Edited by Ray Yep, June Wang and Thomas Johnson
Chapter 12: Geography of Chinese rock and roll: cultural, political and economic forces intertwined
This chapter mines the literature to bring out the richness and heterogeneity of Chinese rock. The first part charts the geography of music as the intersection of situated material space and networked topology, the encounters of which are enacted by, and in return reshape, political, economic and cultural forces. The construction of Chinese rock as a liberal voice in authoritarian China has put it into a continuous struggle with three missions: counter political surveillance, counter capitalist-driven consumerism and counter westernization. Chinese rock thus assembles disparate elements from the two wests: the music style of rock and roll as subversive force in the capitalist-west and, ‘northwestern folk influence’ (xibeifeng) of the western China that imagines a cosmopolitan culture of the silk roads. The second part addresses the live rock scenes (live house and festivals) that has mushroomed in cities, some as forces of dissenters that attempt to construct small commons in cities encroached by neoliberalism, some as state-sanctioned role models to propagate alternative music as new economy and as new city images, or more frequently, as a hybrid form of both.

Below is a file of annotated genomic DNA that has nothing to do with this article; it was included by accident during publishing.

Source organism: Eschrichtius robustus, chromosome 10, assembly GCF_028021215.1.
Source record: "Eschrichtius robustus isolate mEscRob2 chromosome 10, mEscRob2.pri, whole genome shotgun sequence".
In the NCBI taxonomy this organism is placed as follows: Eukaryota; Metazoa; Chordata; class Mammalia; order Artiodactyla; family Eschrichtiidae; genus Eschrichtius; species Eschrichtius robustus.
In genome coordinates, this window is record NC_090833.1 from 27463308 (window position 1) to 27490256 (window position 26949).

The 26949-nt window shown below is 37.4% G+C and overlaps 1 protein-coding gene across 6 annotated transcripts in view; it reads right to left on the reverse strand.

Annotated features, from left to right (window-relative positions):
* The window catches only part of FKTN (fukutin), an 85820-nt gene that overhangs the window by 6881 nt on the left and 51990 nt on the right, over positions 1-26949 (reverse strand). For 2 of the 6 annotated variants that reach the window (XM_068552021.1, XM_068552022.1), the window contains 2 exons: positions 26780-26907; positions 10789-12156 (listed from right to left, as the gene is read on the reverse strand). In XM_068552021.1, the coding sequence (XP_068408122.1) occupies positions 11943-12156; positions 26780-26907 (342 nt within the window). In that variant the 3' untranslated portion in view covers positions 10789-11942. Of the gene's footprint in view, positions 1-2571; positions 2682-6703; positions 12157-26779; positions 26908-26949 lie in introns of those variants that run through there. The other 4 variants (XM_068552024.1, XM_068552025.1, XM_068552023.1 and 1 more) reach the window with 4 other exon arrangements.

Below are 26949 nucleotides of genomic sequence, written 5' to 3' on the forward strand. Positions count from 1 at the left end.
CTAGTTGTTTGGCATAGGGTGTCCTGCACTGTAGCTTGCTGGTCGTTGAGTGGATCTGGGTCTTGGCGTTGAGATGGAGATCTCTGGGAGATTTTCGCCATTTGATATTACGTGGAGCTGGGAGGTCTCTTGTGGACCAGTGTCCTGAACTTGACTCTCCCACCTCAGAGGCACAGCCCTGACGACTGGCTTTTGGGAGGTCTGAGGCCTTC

You are not authenticated to view the full text of this chapter or article.
Elgaronline requires a subscription or purchase to access the full text of books or journals. Please login through your library system or with your personal username and password on the homepage.
Non-subscribers can freely search the site, view abstracts/ extracts and download selected front matter and introductory chapters for personal use.
Your library may not have purchased all subject areas. If you are authenticated and think you should have access to this title, please contact your librarian.